The ugly.

My poor timing resulted in many things after the run. Firstly, I am thoroughly sunburnt. In 2006, I finished at around 11am but this year, I had to endure the midday scorching sun and now the mirror reveals the sunglass and singlet tan lines. I am truly and literally Joey Asher TAN.

I felt that the route-planning for 2010 was a disappointing anti-climax too, with considerable media spotlight; the uphill climb (on the Benjamin Sheares Bridge) at the end of the race decimated many runners; squeezing us dry on the home-run wasn’t uplifting and it just didn’t make sense to me.

There’s a limit to pep-talks from uncles. “Young man, you can give some more”, was what he cried each time he ran past me. At first, it fired me up and I found that extra energy to pick up my pace. But at the third time, with multiple cramps to deal with, all I wanted to do was to ask him to shut up.

Secondly, though there were thousands who completed after me, the thousands who completed before me meant that there were no more M-sized finisher T-shirts. I returned home with an XL pajamas which I obviously will not wear. What an apt (and ironic) conclusion to a sadly forgettable race.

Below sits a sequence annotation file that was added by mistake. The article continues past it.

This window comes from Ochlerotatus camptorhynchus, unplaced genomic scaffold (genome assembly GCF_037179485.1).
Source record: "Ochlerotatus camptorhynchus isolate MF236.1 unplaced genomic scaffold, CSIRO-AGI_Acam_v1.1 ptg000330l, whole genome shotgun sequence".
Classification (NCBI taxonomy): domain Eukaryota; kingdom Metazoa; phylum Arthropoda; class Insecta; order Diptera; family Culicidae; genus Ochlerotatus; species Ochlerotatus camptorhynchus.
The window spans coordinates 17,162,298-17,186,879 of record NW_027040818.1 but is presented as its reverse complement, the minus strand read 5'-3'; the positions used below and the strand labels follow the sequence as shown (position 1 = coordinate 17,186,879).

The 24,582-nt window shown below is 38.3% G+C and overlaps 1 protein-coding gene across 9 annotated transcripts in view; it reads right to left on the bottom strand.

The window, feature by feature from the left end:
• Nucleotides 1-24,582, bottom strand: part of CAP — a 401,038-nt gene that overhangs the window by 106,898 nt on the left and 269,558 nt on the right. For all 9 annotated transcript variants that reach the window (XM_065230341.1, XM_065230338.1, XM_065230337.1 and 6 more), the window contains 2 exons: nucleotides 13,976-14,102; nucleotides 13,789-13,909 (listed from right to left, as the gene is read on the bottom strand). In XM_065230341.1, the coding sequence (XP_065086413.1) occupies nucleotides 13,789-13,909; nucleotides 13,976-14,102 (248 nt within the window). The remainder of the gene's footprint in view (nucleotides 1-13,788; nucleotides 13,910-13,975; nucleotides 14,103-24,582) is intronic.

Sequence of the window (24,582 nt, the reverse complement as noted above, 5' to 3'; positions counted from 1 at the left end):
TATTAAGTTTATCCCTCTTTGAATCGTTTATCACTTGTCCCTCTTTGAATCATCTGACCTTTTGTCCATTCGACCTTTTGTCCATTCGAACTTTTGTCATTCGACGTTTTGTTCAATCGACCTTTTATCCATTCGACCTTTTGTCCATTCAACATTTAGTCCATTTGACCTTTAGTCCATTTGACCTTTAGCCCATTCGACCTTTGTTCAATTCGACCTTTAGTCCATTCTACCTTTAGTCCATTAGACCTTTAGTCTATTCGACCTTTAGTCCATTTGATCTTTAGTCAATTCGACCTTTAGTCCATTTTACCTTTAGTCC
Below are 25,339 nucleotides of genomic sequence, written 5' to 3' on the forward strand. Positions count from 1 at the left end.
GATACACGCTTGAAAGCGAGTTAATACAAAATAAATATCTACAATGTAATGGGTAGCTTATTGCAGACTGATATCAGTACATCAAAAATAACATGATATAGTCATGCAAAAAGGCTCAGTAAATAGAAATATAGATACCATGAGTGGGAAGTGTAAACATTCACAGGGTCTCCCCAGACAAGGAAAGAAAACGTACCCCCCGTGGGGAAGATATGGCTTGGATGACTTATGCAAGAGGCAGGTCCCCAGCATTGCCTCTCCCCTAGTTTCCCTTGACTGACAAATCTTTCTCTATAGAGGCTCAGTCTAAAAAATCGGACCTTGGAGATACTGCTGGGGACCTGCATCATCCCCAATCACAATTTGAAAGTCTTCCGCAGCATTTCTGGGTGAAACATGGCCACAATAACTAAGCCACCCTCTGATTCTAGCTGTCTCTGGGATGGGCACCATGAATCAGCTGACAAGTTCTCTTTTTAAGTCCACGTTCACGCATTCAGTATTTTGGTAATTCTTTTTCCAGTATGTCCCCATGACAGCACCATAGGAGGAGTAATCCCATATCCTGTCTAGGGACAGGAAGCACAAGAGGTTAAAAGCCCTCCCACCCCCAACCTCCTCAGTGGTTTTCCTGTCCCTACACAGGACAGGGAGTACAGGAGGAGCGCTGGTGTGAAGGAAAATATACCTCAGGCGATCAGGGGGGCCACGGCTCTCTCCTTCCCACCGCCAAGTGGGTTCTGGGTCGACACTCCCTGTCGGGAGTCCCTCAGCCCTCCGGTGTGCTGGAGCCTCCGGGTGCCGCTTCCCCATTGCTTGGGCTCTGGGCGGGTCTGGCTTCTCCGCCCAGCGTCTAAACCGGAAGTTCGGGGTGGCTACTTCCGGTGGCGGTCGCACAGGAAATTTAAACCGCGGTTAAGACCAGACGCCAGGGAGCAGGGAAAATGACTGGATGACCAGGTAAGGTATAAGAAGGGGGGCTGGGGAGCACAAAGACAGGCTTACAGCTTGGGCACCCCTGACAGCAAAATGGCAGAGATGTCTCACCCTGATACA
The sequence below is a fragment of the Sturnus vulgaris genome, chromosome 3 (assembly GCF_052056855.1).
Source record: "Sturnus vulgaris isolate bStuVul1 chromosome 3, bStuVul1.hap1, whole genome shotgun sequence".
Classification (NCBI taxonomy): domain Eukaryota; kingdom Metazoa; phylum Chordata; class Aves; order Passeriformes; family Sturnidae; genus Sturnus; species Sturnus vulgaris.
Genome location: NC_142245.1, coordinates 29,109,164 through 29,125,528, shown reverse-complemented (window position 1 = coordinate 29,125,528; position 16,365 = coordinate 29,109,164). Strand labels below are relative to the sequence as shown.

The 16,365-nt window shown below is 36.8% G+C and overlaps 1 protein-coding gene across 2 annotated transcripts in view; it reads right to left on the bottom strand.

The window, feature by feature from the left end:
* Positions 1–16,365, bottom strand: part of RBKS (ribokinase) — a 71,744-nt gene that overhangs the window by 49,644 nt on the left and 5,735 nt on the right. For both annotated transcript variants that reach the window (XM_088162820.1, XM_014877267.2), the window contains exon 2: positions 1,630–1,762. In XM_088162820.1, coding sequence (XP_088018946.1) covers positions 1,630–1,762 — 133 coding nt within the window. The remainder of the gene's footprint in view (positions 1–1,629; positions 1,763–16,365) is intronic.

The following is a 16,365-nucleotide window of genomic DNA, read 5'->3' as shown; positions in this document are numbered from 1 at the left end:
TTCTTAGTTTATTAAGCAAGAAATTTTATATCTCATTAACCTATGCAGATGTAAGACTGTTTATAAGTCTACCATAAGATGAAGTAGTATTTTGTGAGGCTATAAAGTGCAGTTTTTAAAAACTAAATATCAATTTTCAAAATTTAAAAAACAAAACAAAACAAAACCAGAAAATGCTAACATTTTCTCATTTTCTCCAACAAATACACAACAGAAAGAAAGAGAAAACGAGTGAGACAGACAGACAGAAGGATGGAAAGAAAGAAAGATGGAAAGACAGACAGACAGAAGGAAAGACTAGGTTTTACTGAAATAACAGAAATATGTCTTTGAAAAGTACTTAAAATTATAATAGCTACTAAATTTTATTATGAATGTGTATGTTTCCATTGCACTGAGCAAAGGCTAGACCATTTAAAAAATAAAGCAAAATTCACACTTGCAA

Lastly, I’m convinced that marathons are organised for those complete within 6 hours. At the 38th km, water points had disappeared, medical teams were packing up and volunteers were either having lunch or dozing off – not a motivating sight at all, but they are not to blame. I can only examine myself.

***

I remember telling Bradley at the start of the run, that if I were to run another marathon, it’d be either as a mascot or with my kids. I have done it for them for I want to collect stories to inspire my children; I’ve twice-accomplished one of life’s to-do’s and I shall have the wisdom to declare that that’s enough. I’ve proven my physical and mental mettle and I will always be able to brag about these two achievements to my grandchildren. Pain is temporary but pride is forever. “Ya, you look at Gong-Gong’s belly and may not believe it, but Gong-Gong has run two marathons before.” No one can take that away from me.